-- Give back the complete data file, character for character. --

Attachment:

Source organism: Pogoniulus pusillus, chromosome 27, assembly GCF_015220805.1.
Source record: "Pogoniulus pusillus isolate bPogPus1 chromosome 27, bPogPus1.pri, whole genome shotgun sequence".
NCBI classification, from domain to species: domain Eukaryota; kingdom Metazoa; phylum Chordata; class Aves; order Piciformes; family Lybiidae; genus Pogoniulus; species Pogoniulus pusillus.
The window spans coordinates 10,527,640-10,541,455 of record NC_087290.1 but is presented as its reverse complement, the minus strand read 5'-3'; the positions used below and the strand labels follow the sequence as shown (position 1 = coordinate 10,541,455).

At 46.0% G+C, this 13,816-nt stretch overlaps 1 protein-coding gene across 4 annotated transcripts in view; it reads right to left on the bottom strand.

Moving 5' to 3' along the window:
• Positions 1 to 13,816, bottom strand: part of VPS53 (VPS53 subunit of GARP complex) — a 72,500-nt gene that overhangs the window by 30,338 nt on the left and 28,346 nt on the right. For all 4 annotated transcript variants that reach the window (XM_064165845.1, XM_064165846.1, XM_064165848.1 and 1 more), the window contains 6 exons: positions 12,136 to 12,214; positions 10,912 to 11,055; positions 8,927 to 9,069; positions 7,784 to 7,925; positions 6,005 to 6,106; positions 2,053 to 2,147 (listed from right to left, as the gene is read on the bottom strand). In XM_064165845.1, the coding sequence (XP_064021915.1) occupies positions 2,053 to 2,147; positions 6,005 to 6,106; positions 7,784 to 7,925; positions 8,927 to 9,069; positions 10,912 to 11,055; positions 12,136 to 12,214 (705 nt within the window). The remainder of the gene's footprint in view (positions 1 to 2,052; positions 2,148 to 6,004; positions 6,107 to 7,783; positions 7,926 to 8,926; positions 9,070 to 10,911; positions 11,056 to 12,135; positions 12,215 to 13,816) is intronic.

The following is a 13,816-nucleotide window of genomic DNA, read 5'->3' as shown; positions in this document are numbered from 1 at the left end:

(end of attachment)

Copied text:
Source organism: Pogoniulus pusillus, chromosome 27, assembly GCF_015220805.1.
Source record: "Pogoniulus pusillus isolate bPogPus1 chromosome 27, bPogPus1.pri, whole genome shotgun sequence".
NCBI classification, from domain to species: domain Eukaryota; kingdom Metazoa; phylum Chordata; class Aves; order Piciformes; family Lybiidae; genus Pogoniulus; species Pogoniulus pusillus.
The window spans coordinates 10,527,640-10,541,455 of record NC_087290.1 but is presented as its reverse complement, the minus strand read 5'-3'; the positions used below and the strand labels follow the sequence as shown (position 1 = coordinate 10,541,455).

At 46.0% G+C, this 13,816-nt stretch overlaps 1 protein-coding gene across 4 annotated transcripts in view; it reads right to left on the bottom strand.

Moving 5' to 3' along the window:
• Positions 1 to 13,816, bottom strand: part of VPS53 (VPS53 subunit of GARP complex) — a 72,500-nt gene that overhangs the window by 30,338 nt on the left and 28,346 nt on the right. For all 4 annotated transcript variants that reach the window (XM_064165845.1, XM_064165846.1, XM_064165848.1 and 1 more), the window contains 6 exons: positions 12,136 to 12,214; positions 10,912 to 11,055; positions 8,927 to 9,069; positions 7,784 to 7,925; positions 6,005 to 6,106; positions 2,053 to 2,147 (listed from right to left, as the gene is read on the bottom strand). In XM_064165845.1, the coding sequence (XP_064021915.1) occupies positions 2,053 to 2,147; positions 6,005 to 6,106; positions 7,784 to 7,925; positions 8,927 to 9,069; positions 10,912 to 11,055; positions 12,136 to 12,214 (705 nt within the window). The remainder of the gene's footprint in view (positions 1 to 2,052; positions 2,148 to 6,004; positions 6,107 to 7,783; positions 7,926 to 8,926; positions 9,070 to 10,911; positions 11,056 to 12,135; positions 12,215 to 13,816) is intronic.

The following is a 13,816-nucleotide window of genomic DNA, read 5'->3' as shown; positions in this document are numbered from 1 at the left end: